Hurricane Katrina - The political fallout
It’s safe to say that if George W Bush was in his first term, he would now be heading for defeat. Safe, because we will never know: he’s in his second term and will never face the voters again.
That quirk in the US system, with its strict two-term rule, makes it hard to read the impact Hurricane Katrina will have on the Bush presidency. Nor is it much easier to tell how the disaster that drowned one of America’s best-loved cities will change the country itself. But both questions matter - especially for a wider world that has come to learn that what happens in the US affects everyone. Start with Bush himself. Weekend polls suggested 50-50 America has once again split down the middle, with Bush opponents disapproving of his abysmal non-performance last week while Bush-supporters stay loyal. That’s heartened Republicans who were bracing themselves for much worse numbers.
They find further cheer in their belief that Bush bounces back in a crisis. Attacked for his immediate response to 9/11, he turned that calamity into the defining moment of his first term. Privately, conservatives also wonder how much sympathy white, suburban America — the crucial middle ground all politicians covet — will feel for Katrina’s victims. One close-up observer describes what he suspects is a widely-held — if rarely articulated — view of those left behind in New Orleans: “They lived in a silly place, they didn’t get out when they should, they stole, they shot at each other and they shot at rescue workers.” If that’s the view, then Bush won’t suffer too badly.
Pessimistic Bushites see things differently. They reckon the sight of so many black Americans left destitute or dying while Washington idled will embarrass those same white suburban voters who, they say, feel uncomfortable at even a hint of racism. They also believe Bush and chief strategist Karl Rove can consign to the trash-can their long-term dream of peeling at least some African-American voters away from the Democrats. Bush had scored some small successes in that direction: now he can forget it. More directly, the charge of incompetence is deadly when applied to the White House: it could instantly diminish Bush, reducing him to a lame duck nearly two years ahead of schedule. The most immediate test will be in his nominations for what are now two vacancies on the supreme court. He has made one choice already; if he feels obliged to nominate a liberal or centrist as his second, rather than the red-meat conservative he would have preferred, that will be proof that Katrina has hobbled him.
What of America itself? Since the country’s founding, the US has oscillated between international engagement and isolationism. Sometimes it wants to look outward, sometimes in. The hurricane may well put Americans in the latter mood. As they look at pictures of US troops toiling away in Iraq, many will surely think: what the hell are we doing there, when we have so much work to do right here at home? Now it will be images of Katrina which are foremost in the public mind, replacing the four-year-old memories of 9/11. The “global war on terror” could well lose its place as the all-consuming, number-one priority.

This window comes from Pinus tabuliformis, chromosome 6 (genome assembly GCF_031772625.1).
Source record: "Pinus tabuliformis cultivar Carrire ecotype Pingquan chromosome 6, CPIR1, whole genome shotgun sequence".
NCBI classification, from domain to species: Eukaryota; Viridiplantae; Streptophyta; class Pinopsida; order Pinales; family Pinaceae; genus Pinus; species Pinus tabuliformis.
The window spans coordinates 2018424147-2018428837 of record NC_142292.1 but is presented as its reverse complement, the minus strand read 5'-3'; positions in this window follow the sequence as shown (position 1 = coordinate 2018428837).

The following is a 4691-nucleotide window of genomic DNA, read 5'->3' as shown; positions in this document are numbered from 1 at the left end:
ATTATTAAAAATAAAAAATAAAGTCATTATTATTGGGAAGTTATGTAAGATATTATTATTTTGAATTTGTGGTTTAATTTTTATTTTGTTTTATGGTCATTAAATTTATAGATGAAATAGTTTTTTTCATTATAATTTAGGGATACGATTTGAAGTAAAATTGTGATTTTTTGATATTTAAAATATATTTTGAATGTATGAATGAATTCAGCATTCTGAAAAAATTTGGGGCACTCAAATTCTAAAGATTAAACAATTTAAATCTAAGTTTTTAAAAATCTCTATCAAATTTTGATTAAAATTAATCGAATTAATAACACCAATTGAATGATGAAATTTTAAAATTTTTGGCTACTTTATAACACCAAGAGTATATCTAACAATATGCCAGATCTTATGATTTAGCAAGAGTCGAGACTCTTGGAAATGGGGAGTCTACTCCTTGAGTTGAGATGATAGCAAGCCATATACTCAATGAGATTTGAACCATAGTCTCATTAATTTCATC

Suddenly progressive Americans detect an opening, a chance to speak up for active government, even for taxing and spending. The hurricane has made their case immediate and simple: you can only neglect the public realm for so long. Do so for a generation and the levees will break - and an entire city will be washed away.
Still, it’s not obvious that the progressives will prevail. For one thing, Bush is not quite the no-spend conservative we imagine. The US government has actually expanded more under Bush than it did under Bill Clinton. It’s not just defence and homeland security: Bush has spent billions in traditional areas, including education - much to the ire of hardcore Reaganites. Louisiana may have suffered because its representatives did not have their snouts deep enough into the federal trough. After 9/11, Democrats made a similar demand and won the new Department for Homeland Security as a result. That is the department now blamed for handling Katrina so badly.
The left has another impediment, one that has dogged its opposition to the Iraq war: a lack of leadership. The most likely result is that America won’t rethink the size of the state so much as its efficiency. Simple competence could become the key political virtue. Step forward Rudy Giuliani, whose post 9/11 record contrasts so starkly with Bush’s errors last week. His chances of winning the Republican presidential nomination for 2008 look better than ever. There could also be a change in tone, with conservatives obliged to cool down the anti-government, low-tax rhetoric of old. Yesterday the Senate was due to debate a cut in inheritance tax that would have delighted the super-wealthy: mindful of the new mood, the Republicans quietly put it on ice.
A new political settlement has to be fought for and won. And that process is just beginning. —The Guardian